In this session, we demystify the requirements of referencing and citation, and demonstrate and discuss approaches which work. We also give opportunity for participants to check what they have always wanted to know, but were too frightened to ask (there being NO dumb questions). (Workshop/ presentation at the 7th triennial ECIS librarians’ conference, Waterloo, Belgium, 2014.)
Honesty honestly - a positive approach to academic honesty
In this session, we look at and share positive approaches to promoting academically acceptable behaviour and practice, from the earliest years through to year 12. (ECIS November Conference, Nice, 2012)
Changing Attitudes : Getting from Plagiarism and Punishment to Positive Practice.
(This session was first presented at the 2009 ECIS November Conference, and delivered as a lecture by VoiceThread to the International School of London, Qatar.
It developed into a Professional Paper presented at the 4th International Plagiarism Conference in Newcastle, June 2010.)
Copyright, copyleft, copyfree a journey through the copyright maze (with Ahu Özkarahan).
In this session with Ahu Özkarahan at the 2008 Autumn Teachers’ Conference in Istanbul, and at the ECIS November Conference 2008 in Nice, we investigate these thoughts
(The presentation was first made at the 2006 Autumn Teachers’ Conference. Later and revised versions of this workshop have been presented at the ECIS November Conference 2006, the School Library Association Training Weekend June 2007, and the IB AEM Summer Workshops for Librarians New to the Diploma Programme in July 2007.)
Plagiarism : keeping up with the cheats / Plagiarism : beating the cheats.
These presentations evolved over time and according to audience. They were presented at School Library Association Training Weekend, University of Cardiff, June 2001, and the CEESA Conference in Istanbul, March 2001; at the ECIS Annual Conference, Den Haag, November 2001, and at the Autumn Teachers’ Conference, MEF Schools, Istanbul, October 2000.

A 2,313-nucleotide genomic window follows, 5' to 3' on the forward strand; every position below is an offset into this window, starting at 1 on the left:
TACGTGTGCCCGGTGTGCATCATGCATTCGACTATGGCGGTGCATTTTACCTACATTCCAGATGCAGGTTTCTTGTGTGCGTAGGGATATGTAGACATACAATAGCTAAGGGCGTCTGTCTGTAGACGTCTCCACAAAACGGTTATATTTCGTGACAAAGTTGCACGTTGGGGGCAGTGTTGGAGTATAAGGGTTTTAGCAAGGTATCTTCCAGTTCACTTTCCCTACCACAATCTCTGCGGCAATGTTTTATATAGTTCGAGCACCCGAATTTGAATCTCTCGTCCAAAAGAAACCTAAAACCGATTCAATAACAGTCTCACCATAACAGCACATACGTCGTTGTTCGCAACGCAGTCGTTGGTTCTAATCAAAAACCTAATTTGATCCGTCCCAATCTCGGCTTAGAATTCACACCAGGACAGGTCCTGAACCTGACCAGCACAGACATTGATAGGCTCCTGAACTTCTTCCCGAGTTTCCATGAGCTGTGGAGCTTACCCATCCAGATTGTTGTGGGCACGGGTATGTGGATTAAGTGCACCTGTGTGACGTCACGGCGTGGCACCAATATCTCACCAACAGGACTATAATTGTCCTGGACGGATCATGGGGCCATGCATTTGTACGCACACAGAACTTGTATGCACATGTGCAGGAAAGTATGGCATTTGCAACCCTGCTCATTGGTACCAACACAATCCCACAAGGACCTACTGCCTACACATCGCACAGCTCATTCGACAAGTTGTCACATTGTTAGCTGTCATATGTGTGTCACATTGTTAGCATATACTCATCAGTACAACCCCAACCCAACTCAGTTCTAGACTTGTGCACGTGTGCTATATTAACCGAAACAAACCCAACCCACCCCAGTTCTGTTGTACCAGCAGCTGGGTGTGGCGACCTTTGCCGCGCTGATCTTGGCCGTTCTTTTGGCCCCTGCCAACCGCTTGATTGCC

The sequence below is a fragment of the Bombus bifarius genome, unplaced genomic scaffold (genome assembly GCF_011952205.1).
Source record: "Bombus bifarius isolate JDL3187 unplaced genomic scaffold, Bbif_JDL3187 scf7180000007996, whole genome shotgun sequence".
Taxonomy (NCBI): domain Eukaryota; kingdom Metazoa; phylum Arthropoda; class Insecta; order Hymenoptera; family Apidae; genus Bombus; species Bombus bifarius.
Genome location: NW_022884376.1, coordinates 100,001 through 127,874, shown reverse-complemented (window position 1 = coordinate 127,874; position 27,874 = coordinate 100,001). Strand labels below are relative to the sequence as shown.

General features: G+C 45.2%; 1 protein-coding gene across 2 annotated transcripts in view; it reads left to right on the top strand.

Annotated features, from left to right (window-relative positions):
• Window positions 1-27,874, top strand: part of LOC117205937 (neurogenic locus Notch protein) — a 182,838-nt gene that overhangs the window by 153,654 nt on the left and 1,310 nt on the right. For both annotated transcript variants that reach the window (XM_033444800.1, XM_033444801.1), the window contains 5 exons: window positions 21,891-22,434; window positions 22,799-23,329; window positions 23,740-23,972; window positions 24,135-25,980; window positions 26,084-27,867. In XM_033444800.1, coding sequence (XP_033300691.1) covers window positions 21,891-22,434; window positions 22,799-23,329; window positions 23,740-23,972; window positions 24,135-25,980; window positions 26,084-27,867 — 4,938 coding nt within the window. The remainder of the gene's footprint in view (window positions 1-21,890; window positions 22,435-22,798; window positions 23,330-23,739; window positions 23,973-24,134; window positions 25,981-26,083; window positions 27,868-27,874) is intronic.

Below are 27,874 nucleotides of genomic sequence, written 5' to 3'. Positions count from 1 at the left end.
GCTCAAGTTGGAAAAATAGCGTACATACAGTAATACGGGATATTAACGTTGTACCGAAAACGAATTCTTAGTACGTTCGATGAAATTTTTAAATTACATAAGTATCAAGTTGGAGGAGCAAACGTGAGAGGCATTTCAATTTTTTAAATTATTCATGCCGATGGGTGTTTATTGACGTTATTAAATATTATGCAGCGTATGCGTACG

Honesty Honestly – a workshop on academic honesty and academic integrity. (one-day workshop, audience of librarians from school, university, public and private sectors, University College London-Qatar, Doha, Qatar.
Honesty, honestly (two-day workshop, in-service for teachers and for students), American School of Doha, Qatar.
Honesty, honestly (two-day workshop, in-service for teachers and for students), Qatar Academy, Doha, Qatar.
ECIS Pre-Conference Institute (full one-day workshop), Amsterdam, Netherlands.
Ibicus IB DP Academic Honesty Workshop (2.5 days), Manchester, UK.
Tarsus American College, (0.5 days) Tarsus, Turkey.
Published works include:
“Quis custodiet: investigating the investigators” in The School Librarian, 49 (4), Winter 2001. Print.
“Trust or Trussed? Has Turnitin.com Got It All Wrapped Up?” published in Teacher Librarian 30 (4), April 2003. Print/Web.
This no longer available on the Teacher Librarian web site, but is accessed here through the Internet Archive.
“Plagiarism: wheat and chaff” in Access, 17 (3), August 2003. Print.
“Changing Attitudes: from Plagiarism and Punishment to Positive Practice.” Paper presented at the 4th International Plagiarism Conference, Newcastle, June 2010. The abstract, paper, and slides are all available.
Credit where it’s due: the school library preventing plagiarism. Published 2011 by and available from the School Library Association.
You will find a full list of my published papers and articles on the
About Me page.
My other presentations and workshops: